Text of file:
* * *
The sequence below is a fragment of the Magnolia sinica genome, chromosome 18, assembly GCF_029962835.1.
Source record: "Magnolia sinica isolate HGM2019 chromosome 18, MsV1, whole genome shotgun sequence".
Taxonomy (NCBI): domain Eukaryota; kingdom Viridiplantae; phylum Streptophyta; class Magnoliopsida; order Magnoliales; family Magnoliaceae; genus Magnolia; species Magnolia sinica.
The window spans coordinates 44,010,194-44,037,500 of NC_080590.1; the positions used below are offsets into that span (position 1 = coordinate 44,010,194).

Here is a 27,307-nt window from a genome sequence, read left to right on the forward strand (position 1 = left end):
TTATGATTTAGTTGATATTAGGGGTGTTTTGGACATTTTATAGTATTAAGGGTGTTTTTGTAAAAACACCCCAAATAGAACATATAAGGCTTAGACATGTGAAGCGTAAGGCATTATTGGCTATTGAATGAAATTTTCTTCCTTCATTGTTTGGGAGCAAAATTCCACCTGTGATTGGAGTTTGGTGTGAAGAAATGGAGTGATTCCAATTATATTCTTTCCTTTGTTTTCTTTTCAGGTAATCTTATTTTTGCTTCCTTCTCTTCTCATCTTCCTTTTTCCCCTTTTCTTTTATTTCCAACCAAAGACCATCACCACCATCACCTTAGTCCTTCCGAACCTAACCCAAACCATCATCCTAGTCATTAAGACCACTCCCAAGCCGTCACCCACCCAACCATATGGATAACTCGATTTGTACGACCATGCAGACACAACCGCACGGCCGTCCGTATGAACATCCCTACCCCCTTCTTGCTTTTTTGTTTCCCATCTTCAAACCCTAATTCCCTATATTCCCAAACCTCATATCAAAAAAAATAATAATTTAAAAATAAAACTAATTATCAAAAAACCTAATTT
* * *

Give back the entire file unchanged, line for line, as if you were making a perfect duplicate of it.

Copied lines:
The sequence below is a fragment of the Magnolia sinica genome, chromosome 18, assembly GCF_029962835.1.
Source record: "Magnolia sinica isolate HGM2019 chromosome 18, MsV1, whole genome shotgun sequence".
Taxonomy (NCBI): domain Eukaryota; kingdom Viridiplantae; phylum Streptophyta; class Magnoliopsida; order Magnoliales; family Magnoliaceae; genus Magnolia; species Magnolia sinica.
The window spans coordinates 44,010,194-44,037,500 of NC_080590.1; the positions used below are offsets into that span (position 1 = coordinate 44,010,194).

Here is a 27,307-nt window from a genome sequence, read left to right on the forward strand (position 1 = left end):
TTATGATTTAGTTGATATTAGGGGTGTTTTGGACATTTTATAGTATTAAGGGTGTTTTTGTAAAAACACCCCAAATAGAACATATAAGGCTTAGACATGTGAAGCGTAAGGCATTATTGGCTATTGAATGAAATTTTCTTCCTTCATTGTTTGGGAGCAAAATTCCACCTGTGATTGGAGTTTGGTGTGAAGAAATGGAGTGATTCCAATTATATTCTTTCCTTTGTTTTCTTTTCAGGTAATCTTATTTTTGCTTCCTTCTCTTCTCATCTTCCTTTTTCCCCTTTTCTTTTATTTCCAACCAAAGACCATCACCACCATCACCTTAGTCCTTCCGAACCTAACCCAAACCATCATCCTAGTCATTAAGACCACTCCCAAGCCGTCACCCACCCAACCATATGGATAACTCGATTTGTACGACCATGCAGACACAACCGCACGGCCGTCCGTATGAACATCCCTACCCCCTTCTTGCTTTTTTGTTTCCCATCTTCAAACCCTAATTCCCTATATTCCCAAACCTCATATCAAAAAAAATAATAATTTAAAAATAAAACTAATTATCAAAAAACCTAATTT